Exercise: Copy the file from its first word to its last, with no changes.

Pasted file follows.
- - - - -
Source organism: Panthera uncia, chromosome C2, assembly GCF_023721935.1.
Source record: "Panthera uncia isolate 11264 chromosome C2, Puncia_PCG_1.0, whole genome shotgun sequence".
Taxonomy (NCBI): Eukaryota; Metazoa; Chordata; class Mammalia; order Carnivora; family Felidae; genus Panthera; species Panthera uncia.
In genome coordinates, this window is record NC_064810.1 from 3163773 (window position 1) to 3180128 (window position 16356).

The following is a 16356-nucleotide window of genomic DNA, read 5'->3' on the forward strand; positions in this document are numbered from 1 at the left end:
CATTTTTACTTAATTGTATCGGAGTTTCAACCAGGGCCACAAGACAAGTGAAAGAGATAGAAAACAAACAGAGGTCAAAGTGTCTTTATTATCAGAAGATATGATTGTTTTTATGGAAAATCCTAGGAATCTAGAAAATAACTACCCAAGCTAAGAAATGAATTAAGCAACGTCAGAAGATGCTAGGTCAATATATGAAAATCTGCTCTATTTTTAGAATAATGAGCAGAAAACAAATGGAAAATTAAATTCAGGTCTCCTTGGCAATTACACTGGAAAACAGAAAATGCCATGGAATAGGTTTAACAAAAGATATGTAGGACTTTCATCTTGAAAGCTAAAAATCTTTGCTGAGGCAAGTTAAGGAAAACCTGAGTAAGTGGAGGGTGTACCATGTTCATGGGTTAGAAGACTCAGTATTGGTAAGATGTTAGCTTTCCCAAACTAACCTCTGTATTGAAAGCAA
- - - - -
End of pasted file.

Source organism: Panthera uncia, chromosome C2, assembly GCF_023721935.1.
Source record: "Panthera uncia isolate 11264 chromosome C2, Puncia_PCG_1.0, whole genome shotgun sequence".
Taxonomy (NCBI): Eukaryota; Metazoa; Chordata; class Mammalia; order Carnivora; family Felidae; genus Panthera; species Panthera uncia.
In genome coordinates, this window is record NC_064810.1 from 3163773 (window position 1) to 3180128 (window position 16356).

The following is a 16356-nucleotide window of genomic DNA, read 5'->3' on the forward strand; positions in this document are numbered from 1 at the left end:
CATTTTTACTTAATTGTATCGGAGTTTCAACCAGGGCCACAAGACAAGTGAAAGAGATAGAAAACAAACAGAGGTCAAAGTGTCTTTATTATCAGAAGATATGATTGTTTTTATGGAAAATCCTAGGAATCTAGAAAATAACTACCCAAGCTAAGAAATGAATTAAGCAACGTCAGAAGATGCTAGGTCAATATATGAAAATCTGCTCTATTTTTAGAATAATGAGCAGAAAACAAATGGAAAATTAAATTCAGGTCTCCTTGGCAATTACACTGGAAAACAGAAAATGCCATGGAATAGGTTTAACAAAAGATATGTAGGACTTTCATCTTGAAAGCTAAAAATCTTTGCTGAGGCAAGTTAAGGAAAACCTGAGTAAGTGGAGGGTGTACCATGTTCATGGGTTAGAAGACTCAGTATTGGTAAGATGTTAGCTTTCCCAAACTAACCTCTGTATTGAAAGCAA